• Oral and/or Signed Communication
    • Research and Information Literacy
    • Teamwork/Collaboration
    • Creativity/Innovation
  • CDS DS 482: Responsible AI, Law, Ethics & Society
    Undergraduate Prerequisites: CDSDS100/CDSDS110 (Intro to data science OR equivalent) and CDSDS340 (intro to ML and AI OR equivalent)
    The deployment of Artificial Intelligence systems in multiple domains of society raises fundamental challenges and concerns, such as accountability, liability, fairness, transparency and privacy. The dynamic nature of AI systems requires a new set of skills informed by ethics, law, and policy to be applied throughout the life cycle of such systems: design, development and deployment. It also involves ongoing collaboration among data scientists, computer scientists, lawyers and ethicists. Tackling these challenges calls for an interdisciplinary approach: deconstructing these issues by discipline and reconstructing with an integrated mindset, principles and practices between data science, ethics and law. This course aims to do so by bringing together students with diverse disciplinary backgrounds into teams that work together on joint tasks in an intensive series of in-class sessions. This unique course will bring together students from either computing and data science disciplines or law and public policy disciplines from multiple institution. Course page: https://learn.responsibly.ai/ Effective Spring 2022, this course fulfills a single unit in each of the following BU Hub areas: Ethical Reasoning, Social Inquiry II, Teamwork/Collaboration.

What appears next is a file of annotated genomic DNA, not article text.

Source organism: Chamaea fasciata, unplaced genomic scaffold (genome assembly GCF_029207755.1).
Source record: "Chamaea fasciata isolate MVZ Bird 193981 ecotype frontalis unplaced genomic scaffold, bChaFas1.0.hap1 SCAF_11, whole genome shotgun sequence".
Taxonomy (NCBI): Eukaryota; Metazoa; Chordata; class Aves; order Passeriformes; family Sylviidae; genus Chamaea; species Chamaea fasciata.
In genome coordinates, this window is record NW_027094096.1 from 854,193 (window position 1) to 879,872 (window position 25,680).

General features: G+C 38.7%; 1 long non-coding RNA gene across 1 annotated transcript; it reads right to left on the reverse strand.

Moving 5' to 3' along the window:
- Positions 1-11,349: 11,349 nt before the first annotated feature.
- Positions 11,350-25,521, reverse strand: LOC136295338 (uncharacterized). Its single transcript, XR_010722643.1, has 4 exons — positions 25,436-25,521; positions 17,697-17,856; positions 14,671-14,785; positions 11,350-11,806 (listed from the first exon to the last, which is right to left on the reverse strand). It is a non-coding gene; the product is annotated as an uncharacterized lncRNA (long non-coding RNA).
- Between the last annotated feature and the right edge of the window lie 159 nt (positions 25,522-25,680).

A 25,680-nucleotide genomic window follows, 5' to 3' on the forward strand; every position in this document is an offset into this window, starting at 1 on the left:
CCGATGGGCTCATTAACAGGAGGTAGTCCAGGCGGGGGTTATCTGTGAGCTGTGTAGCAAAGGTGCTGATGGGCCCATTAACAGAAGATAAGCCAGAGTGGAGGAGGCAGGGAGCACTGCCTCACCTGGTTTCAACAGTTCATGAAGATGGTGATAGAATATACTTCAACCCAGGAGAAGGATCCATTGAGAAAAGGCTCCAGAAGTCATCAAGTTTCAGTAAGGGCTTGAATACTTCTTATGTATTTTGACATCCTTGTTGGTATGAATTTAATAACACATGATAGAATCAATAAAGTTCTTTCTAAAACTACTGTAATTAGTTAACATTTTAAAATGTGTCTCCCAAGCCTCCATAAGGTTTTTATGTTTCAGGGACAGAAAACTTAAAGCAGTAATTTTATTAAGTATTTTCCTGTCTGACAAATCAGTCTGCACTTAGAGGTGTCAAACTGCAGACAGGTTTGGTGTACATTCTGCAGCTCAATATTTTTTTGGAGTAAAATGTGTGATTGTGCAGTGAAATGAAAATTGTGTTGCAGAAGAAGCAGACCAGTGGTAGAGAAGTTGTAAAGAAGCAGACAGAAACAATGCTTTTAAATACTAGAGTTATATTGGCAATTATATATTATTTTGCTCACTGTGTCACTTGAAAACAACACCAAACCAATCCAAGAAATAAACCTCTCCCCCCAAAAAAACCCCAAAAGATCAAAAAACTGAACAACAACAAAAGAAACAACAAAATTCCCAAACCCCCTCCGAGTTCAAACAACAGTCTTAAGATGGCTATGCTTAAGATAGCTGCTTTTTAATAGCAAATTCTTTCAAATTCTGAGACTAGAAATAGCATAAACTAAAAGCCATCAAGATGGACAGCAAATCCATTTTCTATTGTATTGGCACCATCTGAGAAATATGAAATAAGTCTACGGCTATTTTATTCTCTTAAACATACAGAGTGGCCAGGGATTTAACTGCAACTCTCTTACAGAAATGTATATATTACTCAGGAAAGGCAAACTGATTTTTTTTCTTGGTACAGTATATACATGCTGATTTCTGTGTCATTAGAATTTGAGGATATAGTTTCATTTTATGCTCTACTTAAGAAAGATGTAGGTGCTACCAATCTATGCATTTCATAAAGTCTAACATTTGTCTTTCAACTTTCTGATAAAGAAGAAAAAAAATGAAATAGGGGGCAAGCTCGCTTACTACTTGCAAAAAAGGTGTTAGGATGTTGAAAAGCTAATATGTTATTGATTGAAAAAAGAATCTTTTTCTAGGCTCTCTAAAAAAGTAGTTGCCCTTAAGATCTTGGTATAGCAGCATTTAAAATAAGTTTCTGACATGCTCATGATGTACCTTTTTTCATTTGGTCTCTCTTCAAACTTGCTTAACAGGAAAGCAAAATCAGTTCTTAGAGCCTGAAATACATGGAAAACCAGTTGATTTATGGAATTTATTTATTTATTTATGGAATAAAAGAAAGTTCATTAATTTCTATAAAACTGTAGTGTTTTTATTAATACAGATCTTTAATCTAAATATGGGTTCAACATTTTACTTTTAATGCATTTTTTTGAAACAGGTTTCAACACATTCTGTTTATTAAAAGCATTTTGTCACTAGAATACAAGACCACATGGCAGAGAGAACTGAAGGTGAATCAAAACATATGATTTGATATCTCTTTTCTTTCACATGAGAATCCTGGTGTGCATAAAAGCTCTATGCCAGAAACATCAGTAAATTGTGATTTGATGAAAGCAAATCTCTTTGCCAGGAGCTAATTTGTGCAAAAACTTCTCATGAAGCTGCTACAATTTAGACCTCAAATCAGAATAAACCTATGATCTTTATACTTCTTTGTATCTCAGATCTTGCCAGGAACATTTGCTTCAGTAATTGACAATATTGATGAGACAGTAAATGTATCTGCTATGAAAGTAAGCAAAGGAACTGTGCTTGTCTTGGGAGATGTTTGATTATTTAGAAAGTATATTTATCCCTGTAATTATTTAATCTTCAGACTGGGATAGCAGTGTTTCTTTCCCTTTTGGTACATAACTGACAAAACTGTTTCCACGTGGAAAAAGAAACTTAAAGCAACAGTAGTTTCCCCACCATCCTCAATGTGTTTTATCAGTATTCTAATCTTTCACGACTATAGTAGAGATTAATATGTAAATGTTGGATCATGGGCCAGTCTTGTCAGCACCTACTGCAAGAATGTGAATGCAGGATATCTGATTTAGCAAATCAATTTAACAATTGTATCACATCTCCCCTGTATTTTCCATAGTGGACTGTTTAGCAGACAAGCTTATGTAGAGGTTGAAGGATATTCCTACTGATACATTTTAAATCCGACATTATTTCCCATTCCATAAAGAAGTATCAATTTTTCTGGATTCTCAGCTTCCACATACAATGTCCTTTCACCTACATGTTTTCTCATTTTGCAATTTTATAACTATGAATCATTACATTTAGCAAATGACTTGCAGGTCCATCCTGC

• Ethical Reasoning
    • Social Inquiry II
    • Teamwork/Collaboration
  • CDS DS 499: CDS Practicum Course
    Undergraduate Prerequisites: consent of instructor
    Courses engage students in interdisciplinary computing and data science projects. Projects may support CDS co-Labs, in partnership with internal and external organizations. Opportunities to connect computing and data sciences with domain-specific knowledge and expertise to advance co-Lab priorities.
    • Oral and/or Signed Communication
    • Research and Information Literacy
    • Teamwork/Collaboration
    • Creativity/Innovation
  • CDS DS 519: Spark! Software Engineering X-Lab Practicum
    Undergraduate Prerequisites: CASCS411 OR equivalent experience in software development and consentof instructor. Consent provided upon successful completion of pass/fail diagnostic test to assess student readiness for course.